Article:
With 9,547 active high-tech companies, Israel is undoubtedly the most enticing source of innovative technologies in the region. But when it comes to Chinese R&D partnerships, Beijing has looked beyond Israel’s “Silicon Valley.” Huawei OpenLabs was established in Cairo, Dubai and Istanbul to develop innovations in cloud computing, big data, smart cities and other core technologies. The facility in Turkey is Huawei’s largest overseas R&D operation and receives over $20 million in funding annually.
Following Huawei, 2018 saw Alibaba Cloud and Khalifa University of Science and Technology in the United Arab Emirates agree to launch a joint AI innovation lab for clean energy. In the same year, the International Center for Biosaline Agriculture in the United Arab Emirates partnered with BGI to establish an advanced center for genomics.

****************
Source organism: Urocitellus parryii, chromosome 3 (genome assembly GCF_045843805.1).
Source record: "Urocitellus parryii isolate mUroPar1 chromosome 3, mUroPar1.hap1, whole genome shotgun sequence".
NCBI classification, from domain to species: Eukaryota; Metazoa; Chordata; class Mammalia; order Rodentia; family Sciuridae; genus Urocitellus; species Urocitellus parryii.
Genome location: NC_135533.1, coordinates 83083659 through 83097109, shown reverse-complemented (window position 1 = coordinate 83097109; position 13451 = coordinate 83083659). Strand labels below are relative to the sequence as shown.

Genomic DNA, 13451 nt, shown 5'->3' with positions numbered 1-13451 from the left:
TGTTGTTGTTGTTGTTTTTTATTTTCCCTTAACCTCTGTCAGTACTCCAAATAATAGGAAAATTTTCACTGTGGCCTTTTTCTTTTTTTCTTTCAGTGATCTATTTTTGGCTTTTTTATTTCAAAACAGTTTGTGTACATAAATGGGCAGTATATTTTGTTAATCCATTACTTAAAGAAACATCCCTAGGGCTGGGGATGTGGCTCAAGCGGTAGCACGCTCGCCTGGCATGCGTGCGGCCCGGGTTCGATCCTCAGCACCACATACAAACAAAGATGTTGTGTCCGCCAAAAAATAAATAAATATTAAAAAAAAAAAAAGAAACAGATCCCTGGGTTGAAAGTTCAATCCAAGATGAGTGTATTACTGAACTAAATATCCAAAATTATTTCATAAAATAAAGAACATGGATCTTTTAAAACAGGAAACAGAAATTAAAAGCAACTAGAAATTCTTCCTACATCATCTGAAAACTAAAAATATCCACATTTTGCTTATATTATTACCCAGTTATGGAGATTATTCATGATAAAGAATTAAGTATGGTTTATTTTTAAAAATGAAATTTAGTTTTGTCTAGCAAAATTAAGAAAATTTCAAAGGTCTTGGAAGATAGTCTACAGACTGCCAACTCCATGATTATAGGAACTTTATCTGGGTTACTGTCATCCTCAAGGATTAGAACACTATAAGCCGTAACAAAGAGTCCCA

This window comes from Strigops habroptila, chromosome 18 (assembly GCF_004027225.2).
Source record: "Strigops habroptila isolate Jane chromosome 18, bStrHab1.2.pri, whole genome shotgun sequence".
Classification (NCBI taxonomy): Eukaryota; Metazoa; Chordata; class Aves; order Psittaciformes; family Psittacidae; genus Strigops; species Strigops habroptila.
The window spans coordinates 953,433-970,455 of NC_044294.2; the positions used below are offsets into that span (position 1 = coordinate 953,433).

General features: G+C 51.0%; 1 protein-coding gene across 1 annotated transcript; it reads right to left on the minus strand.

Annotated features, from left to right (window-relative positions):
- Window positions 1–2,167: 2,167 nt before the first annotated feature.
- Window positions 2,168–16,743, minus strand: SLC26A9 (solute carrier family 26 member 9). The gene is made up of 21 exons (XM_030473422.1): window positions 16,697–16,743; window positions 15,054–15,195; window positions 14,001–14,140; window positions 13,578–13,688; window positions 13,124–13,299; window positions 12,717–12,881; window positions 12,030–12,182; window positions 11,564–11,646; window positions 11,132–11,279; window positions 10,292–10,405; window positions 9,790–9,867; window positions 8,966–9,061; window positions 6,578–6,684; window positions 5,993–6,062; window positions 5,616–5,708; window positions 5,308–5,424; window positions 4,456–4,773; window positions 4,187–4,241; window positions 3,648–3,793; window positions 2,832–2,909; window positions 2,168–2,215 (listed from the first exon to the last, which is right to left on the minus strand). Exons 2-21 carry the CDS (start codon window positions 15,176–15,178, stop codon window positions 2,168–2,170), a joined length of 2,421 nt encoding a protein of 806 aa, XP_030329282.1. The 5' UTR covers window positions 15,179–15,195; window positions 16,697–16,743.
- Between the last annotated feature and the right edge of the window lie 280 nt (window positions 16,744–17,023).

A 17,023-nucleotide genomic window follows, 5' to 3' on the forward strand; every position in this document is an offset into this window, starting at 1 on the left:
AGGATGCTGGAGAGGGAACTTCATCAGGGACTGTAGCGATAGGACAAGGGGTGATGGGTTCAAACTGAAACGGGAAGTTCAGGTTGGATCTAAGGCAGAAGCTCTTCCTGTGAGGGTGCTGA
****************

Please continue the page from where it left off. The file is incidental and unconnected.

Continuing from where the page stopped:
China wins twice
On the face of it, these partnerships are a win-win. However, an April 2022 study by political economy scholar Tin Hanan al-Qadi suggests that this is not always the case. In her examination of Huawei’s localization efforts in Algeria and Egypt, Elkady noted that Huawei often “engages in training, manufacturing, and research and development in a manner designed to preserve the company’s technological advantage” and “without engaging in meaningful capacity building.”
To qualify: Not all Chinese tech systems are malicious. Moreover, there are enormous economic and social benefits to engaging with China in the digital realm, including enhanced industrial efficiency, job creation, improved access to education, crime reduction, improved road safety, and more financial inclusion. Chinese companies offer the latest technology at an affordable price, and China does not require cooperation to democratize or liberalize domestic enterprises.